Same -- I've rated INTJ, INFP, and I think ENFP once.
I do think it's interesting to interrogate the fundamental assertion behind the MBTI and similar tools: that people possess a complete, consistent, and quantifiable internal state. Most of the psychological and psychographic literature I've read takes this for granted, and in fairness it's difficult to make headway otherwise, especially in the latter field. But the atomic "I" can also be conceived as a label of convenience that hides the complexity of a unique and ever-changing assemblage, as in some strains of post-structuralist thought. Tools which take self for self, or rigorously systematize constituent parts à la Freud or Jung, can only badly and inconsistently approximate a portion of what that "I" represents at one point in time -- even if the "I" is the one using them, because the "introspection" on offer requires that you first see yourself from the outside!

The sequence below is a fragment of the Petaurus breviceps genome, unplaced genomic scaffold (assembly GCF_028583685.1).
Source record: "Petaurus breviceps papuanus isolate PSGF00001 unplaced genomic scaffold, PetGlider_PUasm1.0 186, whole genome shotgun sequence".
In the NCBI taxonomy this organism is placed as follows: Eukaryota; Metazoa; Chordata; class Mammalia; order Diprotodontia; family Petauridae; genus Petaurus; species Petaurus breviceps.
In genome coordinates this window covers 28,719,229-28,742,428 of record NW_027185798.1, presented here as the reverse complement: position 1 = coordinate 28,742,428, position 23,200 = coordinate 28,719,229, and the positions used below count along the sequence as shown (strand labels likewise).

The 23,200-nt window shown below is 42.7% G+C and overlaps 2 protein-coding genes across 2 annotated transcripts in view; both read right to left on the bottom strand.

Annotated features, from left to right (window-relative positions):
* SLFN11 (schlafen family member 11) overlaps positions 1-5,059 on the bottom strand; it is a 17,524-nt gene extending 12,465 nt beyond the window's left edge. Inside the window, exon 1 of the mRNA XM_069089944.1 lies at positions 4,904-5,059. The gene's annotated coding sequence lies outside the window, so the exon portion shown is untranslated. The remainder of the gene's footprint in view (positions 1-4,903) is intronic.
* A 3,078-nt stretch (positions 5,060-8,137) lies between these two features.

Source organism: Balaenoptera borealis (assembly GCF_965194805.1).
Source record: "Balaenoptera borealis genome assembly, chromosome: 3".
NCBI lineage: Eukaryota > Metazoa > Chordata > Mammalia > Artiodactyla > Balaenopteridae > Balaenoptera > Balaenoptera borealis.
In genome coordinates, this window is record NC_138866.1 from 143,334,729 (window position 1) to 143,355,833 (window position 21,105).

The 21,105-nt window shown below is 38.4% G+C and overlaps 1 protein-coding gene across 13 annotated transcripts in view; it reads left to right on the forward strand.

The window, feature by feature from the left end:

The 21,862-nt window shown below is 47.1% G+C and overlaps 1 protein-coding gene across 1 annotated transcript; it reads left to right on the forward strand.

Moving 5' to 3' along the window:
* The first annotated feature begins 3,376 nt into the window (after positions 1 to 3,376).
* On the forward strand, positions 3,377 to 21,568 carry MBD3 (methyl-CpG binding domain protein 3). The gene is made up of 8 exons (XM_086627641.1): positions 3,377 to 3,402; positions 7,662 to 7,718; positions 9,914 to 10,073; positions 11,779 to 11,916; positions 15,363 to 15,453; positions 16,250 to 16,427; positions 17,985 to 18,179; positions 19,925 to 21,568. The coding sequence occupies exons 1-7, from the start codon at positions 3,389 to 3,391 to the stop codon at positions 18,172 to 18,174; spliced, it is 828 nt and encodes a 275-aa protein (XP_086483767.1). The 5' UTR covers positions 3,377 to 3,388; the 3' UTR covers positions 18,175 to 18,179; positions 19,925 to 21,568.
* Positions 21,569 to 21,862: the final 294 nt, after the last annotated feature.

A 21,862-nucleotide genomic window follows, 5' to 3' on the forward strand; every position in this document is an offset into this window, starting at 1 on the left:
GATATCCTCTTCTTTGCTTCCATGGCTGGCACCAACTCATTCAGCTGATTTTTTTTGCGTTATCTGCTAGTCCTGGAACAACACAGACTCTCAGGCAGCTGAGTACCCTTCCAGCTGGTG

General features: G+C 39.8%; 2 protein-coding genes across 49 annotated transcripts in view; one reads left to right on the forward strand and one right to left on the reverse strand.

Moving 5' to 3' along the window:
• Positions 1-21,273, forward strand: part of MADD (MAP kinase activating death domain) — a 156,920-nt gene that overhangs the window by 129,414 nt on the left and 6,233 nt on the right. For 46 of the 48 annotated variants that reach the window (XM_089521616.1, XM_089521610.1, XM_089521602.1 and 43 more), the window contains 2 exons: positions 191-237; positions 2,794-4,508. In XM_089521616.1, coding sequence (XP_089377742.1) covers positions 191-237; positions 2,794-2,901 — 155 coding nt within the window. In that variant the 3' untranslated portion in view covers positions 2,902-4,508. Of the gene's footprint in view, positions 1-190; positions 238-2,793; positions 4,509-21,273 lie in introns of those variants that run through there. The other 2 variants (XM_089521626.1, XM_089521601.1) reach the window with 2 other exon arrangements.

The real trick of the MBTI et al is that they actually borrow from the horoscope-writers when it comes time to tell you what the letters mean. Their explanations are extremely general and framed positively in all cases, which makes it easy to want them to apply to you. Of course I put a lot of stock in my intuition and ability to contextualize and discern patterns! But if you switched the N out for the S without telling me, I'd be primed to think about my attention to detail and getting fundamentals in place before getting fancy.
Tarot as a tool for introspection, now....
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